A structured population model of clonal selection in acute leukemias with multiple maturation stages
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Recent progress in genetic techniques has shed light on the complex co-evolution of malignant cell clones in leukemias. However, several aspects of clonal selection still remain unclear. In this paper, we present a multi-compartmental continuously structured population model of selection dynamics in acute leukemias, which consists of a system of coupled integro-differential equations. Our model can be analysed in a more efficient way than classical models formulated in terms of ordinary differential equations. Exploiting the analytical tractability of this model, we investigate how clonal selection is shaped by the self-renewal fraction and the proliferation rate of leukemic cells at different maturation stages. We integrate analytical results with numerical solutions of a calibrated version of the model based on real patient data. In summary, our mathematical results formalise the biological notion that clonal selection is driven by the self-renewal fraction of leukemic stem cells and the clones that possess the highest value of this parameter are ultimately selected. Moreover, we demonstrate that the self-renewal fraction and the proliferation rate of non-stem cells do not have a substantial impact on clonal selection. Taken together, our results indicate that interclonal variability in the self-renewal fraction of leukemic stem cells provides the necessary substrate for clonal selection to act upon.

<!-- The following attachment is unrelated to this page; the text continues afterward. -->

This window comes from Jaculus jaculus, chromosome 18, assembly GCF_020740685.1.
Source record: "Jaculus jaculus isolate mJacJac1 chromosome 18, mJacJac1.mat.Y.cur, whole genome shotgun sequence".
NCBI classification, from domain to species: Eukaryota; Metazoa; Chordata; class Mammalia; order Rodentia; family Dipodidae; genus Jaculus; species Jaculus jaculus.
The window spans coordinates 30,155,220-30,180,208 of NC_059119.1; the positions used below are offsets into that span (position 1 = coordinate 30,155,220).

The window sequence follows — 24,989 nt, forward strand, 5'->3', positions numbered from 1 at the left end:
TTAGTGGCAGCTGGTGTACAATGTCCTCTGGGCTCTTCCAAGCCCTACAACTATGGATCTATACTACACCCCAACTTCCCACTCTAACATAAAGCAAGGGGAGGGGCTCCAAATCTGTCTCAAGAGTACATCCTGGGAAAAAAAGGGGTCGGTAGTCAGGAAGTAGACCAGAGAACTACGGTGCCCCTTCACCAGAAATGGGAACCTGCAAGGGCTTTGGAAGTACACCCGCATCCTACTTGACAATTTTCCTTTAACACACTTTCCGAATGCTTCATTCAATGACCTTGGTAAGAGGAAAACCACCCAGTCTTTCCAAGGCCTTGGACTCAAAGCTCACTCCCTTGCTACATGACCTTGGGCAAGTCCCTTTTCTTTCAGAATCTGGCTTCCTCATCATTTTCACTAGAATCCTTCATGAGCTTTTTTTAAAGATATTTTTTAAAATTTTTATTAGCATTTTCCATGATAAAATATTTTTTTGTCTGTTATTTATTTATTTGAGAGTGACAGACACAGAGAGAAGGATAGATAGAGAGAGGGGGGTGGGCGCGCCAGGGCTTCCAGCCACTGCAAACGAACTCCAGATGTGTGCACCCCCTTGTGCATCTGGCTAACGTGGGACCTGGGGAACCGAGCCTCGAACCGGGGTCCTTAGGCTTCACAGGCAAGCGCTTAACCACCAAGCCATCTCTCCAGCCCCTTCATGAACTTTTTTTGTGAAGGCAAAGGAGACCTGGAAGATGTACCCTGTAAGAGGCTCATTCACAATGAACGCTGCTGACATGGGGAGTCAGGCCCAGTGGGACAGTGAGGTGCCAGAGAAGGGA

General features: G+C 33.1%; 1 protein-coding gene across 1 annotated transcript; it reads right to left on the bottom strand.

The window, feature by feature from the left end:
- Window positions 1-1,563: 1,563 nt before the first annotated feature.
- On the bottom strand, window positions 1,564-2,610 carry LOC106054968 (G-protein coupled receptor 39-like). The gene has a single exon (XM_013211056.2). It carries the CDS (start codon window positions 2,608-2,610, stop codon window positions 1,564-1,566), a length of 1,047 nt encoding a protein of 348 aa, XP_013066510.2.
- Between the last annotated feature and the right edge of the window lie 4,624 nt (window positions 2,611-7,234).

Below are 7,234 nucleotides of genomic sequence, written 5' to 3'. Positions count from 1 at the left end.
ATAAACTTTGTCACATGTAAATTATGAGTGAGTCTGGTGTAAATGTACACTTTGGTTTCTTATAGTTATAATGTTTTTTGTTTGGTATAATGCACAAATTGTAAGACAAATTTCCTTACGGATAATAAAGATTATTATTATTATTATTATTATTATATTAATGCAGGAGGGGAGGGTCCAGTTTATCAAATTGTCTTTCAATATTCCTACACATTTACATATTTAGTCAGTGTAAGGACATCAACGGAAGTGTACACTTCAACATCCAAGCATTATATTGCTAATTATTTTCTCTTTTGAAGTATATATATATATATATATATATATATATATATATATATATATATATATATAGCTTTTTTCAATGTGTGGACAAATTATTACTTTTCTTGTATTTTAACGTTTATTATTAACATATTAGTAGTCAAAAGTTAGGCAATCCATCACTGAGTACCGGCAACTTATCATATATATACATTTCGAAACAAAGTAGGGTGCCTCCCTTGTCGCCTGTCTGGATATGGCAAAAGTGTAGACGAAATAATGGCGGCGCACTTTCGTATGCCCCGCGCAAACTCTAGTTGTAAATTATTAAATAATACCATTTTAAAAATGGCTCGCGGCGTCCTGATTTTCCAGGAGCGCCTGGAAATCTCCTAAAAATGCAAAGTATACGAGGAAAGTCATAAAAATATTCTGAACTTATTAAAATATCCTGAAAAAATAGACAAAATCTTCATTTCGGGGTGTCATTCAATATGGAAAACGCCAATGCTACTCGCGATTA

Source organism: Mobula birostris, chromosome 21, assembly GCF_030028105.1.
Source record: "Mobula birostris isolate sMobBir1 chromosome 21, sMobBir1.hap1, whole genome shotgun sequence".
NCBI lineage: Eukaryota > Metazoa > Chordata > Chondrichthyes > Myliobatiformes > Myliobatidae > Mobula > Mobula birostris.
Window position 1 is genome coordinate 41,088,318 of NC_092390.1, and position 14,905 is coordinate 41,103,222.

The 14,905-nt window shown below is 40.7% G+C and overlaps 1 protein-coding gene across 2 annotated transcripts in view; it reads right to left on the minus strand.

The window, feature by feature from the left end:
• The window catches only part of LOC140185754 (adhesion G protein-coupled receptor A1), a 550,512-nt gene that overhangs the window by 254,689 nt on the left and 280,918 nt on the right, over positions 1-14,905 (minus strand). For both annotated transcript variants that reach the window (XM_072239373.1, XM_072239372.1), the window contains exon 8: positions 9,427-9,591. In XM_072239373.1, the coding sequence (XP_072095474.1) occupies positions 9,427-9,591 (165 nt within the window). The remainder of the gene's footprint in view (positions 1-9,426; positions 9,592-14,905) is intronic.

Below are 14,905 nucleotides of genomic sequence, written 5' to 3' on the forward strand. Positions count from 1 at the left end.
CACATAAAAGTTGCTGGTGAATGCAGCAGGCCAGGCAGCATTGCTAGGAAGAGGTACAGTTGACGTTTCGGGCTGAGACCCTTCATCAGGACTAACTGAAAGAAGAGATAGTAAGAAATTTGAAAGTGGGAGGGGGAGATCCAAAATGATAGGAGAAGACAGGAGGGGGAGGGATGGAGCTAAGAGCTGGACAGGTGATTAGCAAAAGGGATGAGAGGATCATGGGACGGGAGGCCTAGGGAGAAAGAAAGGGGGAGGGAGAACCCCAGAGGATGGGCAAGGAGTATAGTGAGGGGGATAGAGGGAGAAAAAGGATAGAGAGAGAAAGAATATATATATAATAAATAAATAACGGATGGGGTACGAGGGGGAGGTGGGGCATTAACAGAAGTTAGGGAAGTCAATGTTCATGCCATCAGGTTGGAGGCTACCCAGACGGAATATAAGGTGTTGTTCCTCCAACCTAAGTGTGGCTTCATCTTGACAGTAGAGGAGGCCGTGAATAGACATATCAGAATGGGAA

Lorenzi , T , Marciniak-Czochra , A & Stiehl , T 2019 , ' A structured population model of clonal selection in acute leukemias with multiple maturation stages ' , Journal of Mathematical Biology , vol. First Online . https://doi.org/10.1007/s00285-019-01404-w
Journal of Mathematical Biology
© 2019, Springer-Verlag GmbH Germany, part of Springer Nature. This work has been made available online in accordance with the publisher's policies. This is the author created accepted version manuscript following peer review and as such may differ slightly from the final published version. The final published version of this work is available at https://doi.org/10.1007/s00285-019-01404-w
DescriptionFunding: TS and AM-C were supported by research funding from the German Research Foundation DFG (SFB 873; subproject B08). TL gratefully acknowledges support from the Heidelberg Graduate School (HGS).
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